Christmas is known to be the season of giving and in an effort to bypass secular holiday traditions Christians are always reminded to make Jesus the reason for the season. How are we to use this holiday to highlight the gospel truth of Jesus? We are reminded that the point of Christmas is not shopping for gifts to share with one another but to reflect on the gift of Jesus Christ coming into the world.
Paul explains to the Ephesian church that they were once dead in their sins. Being in that state they walked in the fruit of sin; following the course of the world and carrying out the desires of the flesh. In our sin, we are children of wrath. He then says that God saved them from this state and brought them into a new one by raising them to life through Jesus because of his rich mercy and love. Paul explains that God has given this gift of salvation that cannot be earned through works. He has freely given immeasurable riches of grace and kindness in Jesus. He is our gift.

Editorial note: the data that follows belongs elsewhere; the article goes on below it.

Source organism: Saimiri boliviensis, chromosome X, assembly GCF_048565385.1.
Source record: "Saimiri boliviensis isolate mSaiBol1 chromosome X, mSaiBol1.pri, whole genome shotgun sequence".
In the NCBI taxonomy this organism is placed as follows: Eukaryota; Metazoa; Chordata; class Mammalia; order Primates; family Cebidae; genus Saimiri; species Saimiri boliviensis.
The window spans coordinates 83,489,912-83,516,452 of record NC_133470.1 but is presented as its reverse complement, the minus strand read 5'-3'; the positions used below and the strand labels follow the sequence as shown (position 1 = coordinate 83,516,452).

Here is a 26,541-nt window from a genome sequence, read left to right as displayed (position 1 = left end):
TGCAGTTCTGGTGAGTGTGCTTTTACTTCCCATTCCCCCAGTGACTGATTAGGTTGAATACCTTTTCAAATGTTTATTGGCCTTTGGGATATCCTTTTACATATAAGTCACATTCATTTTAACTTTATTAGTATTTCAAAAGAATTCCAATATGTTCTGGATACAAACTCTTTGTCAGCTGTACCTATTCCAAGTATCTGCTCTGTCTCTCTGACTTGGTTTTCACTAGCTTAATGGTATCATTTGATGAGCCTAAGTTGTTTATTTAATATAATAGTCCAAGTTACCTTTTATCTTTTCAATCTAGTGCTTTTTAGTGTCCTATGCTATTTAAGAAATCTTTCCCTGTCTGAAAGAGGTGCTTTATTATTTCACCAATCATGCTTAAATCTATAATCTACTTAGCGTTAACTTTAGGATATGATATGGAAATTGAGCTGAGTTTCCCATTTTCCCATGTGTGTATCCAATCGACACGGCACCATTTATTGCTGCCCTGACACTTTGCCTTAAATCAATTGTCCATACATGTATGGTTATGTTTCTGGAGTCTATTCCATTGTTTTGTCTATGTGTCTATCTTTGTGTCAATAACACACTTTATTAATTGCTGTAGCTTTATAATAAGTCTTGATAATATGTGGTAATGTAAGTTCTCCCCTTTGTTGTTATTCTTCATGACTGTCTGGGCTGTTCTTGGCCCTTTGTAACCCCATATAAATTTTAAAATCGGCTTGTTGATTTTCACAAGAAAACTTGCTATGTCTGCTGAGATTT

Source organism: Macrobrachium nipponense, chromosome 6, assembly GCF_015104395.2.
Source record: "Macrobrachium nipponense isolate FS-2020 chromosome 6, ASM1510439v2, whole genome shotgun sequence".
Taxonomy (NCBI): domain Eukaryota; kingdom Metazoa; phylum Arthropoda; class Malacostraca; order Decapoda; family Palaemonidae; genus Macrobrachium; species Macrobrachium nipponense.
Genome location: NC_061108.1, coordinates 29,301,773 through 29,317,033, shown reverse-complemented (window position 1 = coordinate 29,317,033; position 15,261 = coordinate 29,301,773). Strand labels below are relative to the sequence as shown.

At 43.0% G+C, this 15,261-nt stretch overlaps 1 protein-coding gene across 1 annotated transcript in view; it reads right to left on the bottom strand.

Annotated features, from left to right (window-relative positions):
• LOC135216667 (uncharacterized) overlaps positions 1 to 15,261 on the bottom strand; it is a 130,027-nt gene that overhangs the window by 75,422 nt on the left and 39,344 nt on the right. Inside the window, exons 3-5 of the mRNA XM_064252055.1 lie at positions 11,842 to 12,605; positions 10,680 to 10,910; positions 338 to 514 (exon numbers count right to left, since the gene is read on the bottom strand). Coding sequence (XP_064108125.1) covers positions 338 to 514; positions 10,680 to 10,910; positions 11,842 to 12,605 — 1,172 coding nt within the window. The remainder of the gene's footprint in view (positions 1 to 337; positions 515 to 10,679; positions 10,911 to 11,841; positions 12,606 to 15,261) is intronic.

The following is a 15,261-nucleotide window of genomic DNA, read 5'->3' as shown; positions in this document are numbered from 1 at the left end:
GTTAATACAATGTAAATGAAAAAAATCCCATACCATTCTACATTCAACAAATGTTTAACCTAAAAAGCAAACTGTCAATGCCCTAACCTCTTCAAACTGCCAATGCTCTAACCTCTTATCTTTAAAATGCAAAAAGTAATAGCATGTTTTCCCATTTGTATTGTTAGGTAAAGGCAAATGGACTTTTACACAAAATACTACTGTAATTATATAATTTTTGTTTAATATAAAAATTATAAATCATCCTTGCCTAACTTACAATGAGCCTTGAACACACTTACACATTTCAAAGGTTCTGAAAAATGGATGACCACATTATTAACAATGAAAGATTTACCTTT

This passage gives us insight to help us reflect on the gift of Jesus during this season. Paul says that salvation through Jesus is the gift of God, which is enough to let us rejoice and give thanks but he elaborates on our gift even further. The richness of the gift does not end with our salvation from our state in sin. The gift is not merely an avoidance of punishment but it is everything we have received in Christ. We are also saved from the fruit of sin and have been given the gift of walking in Jesus. Paul explains that we are God’s workmanship, created in Christ Jesus FOR good works, which God prepared beforehand, that we should walk in them. We were created to walk in the things of God and through Christ we have the gift to freely walk in the things that we were destined to but unable to do because of sin. God has given us the gift of freedom. Jesus does not just give us an example of this but he is the vessel and power by which we can walk in it.